I got lucky the other night and snapped the northern lights from my house in Inverness looking over towards the Black Isle. I was out filming for a stargazing video and noticed the bright glow naked eye.
Many people living in the north of Scotland wonder why they’ve never seen the northern lights because they’re more common than you might think.
Three of the main problems:
1. We hardly ever go outside in the cold of winter and spend so much time indoors. 2. Too much light pollution. 3. Looking in the wrong direction.
And here’s some simple solutions:
1. Get outside more and go for night walks – something I’ve been doing even more during lockdown. 2. Walk somewhere local but away from street lights. Try to get elevated – a local wood or hill perhaps. 3. Look North.
The Inverness Courier shared the image with a short story here.
Join me at 7pm on Sunday the 31st January for a special live talk with Glasgow University’s Professor Martin Hendry – Professor of Gravitational Astrophysics and Cosmology.
Martin will be taking a light-hearted look at how ideas from Einstein’s theories have found their way into lots of the blockbuster movies we know and love. Plus a What’s Up guide to February skies from yours truly.
This event is brought to you by the Merkinch Nature Reserve Astronomy programme. It’s free and open to everyone but if you enjoy the session we would ask you to kindly donate using the provided links during the event stream.
The event will be broadcast live from my facebook page. Please use the following link to join the stream: https://fb.me/e/2hskXuAmx
From my own exposure last night and the testimony of many eye witness accounts posted on my Facebook page, the peak of the 2020 Geminids was one of the most active meteors showers in several years. Many parts of northern Scotland had clear skies with reported activity reaching up to 40-50 meteors per hour.
From my own location at the western end of Inverness I was able to observe a flurry of bright shooting stars early in the evening was all set to head out into darker locations when clouds rolled in. Thankfully, skies opened up again after 11pm and I witnessed several more under partially clear skies, with a particularly bright example fizzing overhead towards the north west around 11.30pm.
I’ll leave you with some amazing photographs captured around the north of Scotland.
One of the most frequent questions I receive is which apps to use for stargazing and astronomy. Here’s my top 8 most used apps with a brief description of what I use them for.
SkySafari 6 – My main planetarium app that lets me see what’s up on a particular evening and plan my excursions under the stars. It also comes with useful telescope control functionality.
Dark Sky Map – Let’s me see areas of light pollution in my local area and further afield. Essential if you’re planning to stargaze somewhere you’ve never been before so you can guage darkness levels and avoid pesky light pollution.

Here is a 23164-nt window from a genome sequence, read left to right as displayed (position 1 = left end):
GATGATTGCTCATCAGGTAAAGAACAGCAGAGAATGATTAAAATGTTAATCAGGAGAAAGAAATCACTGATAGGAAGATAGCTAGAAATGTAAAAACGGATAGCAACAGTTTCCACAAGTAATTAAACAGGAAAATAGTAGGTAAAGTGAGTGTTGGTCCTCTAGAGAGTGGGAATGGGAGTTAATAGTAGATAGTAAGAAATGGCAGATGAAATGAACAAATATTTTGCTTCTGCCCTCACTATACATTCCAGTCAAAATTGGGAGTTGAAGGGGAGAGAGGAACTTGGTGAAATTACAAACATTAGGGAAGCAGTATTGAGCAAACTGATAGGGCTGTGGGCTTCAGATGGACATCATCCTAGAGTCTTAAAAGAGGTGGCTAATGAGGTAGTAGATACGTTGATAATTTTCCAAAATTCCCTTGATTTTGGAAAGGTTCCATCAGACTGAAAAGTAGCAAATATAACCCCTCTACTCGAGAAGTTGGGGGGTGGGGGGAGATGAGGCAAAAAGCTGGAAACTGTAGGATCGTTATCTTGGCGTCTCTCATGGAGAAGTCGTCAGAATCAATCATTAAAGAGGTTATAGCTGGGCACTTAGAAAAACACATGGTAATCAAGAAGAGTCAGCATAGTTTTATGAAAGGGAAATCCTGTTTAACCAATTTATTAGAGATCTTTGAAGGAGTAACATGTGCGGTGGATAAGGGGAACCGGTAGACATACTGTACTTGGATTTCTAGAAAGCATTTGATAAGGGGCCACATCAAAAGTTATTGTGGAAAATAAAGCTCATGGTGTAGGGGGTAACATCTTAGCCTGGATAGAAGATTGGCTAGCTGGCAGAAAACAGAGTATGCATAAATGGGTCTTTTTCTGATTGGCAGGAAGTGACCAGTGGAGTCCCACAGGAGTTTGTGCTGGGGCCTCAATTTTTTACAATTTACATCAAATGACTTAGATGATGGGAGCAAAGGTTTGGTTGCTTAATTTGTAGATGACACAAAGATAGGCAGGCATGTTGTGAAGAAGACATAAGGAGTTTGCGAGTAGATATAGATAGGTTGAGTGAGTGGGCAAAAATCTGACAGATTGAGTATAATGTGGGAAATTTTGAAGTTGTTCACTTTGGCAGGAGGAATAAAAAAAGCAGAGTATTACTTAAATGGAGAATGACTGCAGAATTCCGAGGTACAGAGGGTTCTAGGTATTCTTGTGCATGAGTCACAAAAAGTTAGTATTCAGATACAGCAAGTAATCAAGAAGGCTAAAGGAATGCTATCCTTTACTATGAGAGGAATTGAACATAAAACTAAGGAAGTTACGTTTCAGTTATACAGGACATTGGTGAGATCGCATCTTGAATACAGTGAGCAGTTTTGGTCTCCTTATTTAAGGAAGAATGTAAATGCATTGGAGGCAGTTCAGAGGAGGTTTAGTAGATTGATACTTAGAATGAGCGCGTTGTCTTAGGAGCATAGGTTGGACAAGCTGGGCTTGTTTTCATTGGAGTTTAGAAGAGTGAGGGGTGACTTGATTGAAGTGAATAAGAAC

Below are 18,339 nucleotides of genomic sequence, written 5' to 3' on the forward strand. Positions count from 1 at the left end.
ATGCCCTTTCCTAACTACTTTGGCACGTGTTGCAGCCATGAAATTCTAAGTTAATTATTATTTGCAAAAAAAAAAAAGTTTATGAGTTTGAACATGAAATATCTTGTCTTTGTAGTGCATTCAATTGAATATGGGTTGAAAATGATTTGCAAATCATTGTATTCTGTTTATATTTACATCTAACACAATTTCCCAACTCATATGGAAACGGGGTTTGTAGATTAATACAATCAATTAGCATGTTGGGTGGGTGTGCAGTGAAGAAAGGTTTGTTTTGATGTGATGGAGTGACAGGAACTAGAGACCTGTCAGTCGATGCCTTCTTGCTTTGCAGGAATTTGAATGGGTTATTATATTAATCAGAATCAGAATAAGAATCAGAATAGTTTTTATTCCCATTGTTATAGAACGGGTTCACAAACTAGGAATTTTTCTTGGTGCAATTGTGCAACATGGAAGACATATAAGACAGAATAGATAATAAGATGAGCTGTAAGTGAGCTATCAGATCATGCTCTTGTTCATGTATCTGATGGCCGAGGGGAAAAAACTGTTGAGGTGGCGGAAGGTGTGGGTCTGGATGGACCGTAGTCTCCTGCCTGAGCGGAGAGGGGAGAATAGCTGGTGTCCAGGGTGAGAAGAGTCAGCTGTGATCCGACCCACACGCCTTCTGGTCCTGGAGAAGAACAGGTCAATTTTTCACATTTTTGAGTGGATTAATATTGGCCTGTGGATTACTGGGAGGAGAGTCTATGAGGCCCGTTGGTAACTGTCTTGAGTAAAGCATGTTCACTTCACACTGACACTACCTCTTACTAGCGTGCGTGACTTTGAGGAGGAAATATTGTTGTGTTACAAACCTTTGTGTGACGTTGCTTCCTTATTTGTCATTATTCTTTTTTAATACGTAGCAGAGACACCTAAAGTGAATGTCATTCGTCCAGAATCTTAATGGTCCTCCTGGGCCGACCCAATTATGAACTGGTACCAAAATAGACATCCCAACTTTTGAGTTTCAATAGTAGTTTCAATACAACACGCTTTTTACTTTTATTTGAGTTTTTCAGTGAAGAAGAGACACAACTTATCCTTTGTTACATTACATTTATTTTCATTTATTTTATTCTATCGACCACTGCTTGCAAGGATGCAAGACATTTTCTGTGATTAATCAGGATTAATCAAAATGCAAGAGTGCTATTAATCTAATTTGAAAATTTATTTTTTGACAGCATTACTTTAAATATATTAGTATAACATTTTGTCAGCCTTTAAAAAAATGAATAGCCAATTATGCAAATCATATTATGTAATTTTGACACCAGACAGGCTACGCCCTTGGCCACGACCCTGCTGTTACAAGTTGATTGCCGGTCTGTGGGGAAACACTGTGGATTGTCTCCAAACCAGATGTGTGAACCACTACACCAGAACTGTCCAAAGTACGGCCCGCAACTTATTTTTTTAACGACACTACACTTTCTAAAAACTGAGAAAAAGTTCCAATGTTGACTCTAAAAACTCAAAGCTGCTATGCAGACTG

Park4night – Once you’ve decided on a dark location getting off the road and parked can be a massive headache, especially where I live in the Highlands of Scotland where there’s plenty of dark areas but very little access. This app will show you lay-bys and parking spots for brief stops or overnight parks.
Glendale App – One of the best Aurora alert apps for tracking down the elusive northern lights.ISS Detector – My main app for seeking out and planning International Space Station passes. Works from your home location or anywhere in the world.
Clear Outside – One of the best weather apps aimed at stargazing. Summarises different altitudes of cloud cover, Moon brightness, wind and precipitation and provides you with a simple traffic light system for each night.
Compass Galaxy – I have a Samsung phone but any compass app will do to help you find north out in the field.
Phases of the Moon – The presence of the Moon is a huge deal. For Milky Way observing and deep sky astronomy you want to avoid the Moon and this app will quickly tell you the phase and rise and set times at your local position.
I should add that I’m in no way affiliated with any of these apps or software companies. This is just an honest peek into what I use to help me enjoy the night sky. I hope you find it useful.
Around 15,000 years ago a star 20 times more massive than our Sun dramatically exploded in a region of space within the constellation Cygnus the Swan.
Since then the shockwave and expanding envelope of ejected stellar material and ionised gas has been racing apart, creating a nebulous structure over 130 light years across. This image, captured by Katie Hughes, from her home in Loch Lomond, is all that remains of this event (a supernova remnant) in visible light.
Thank you very much for sharing the stunning image Katie. Katie has recently started an Instagram page with more of her images. Please visit it here.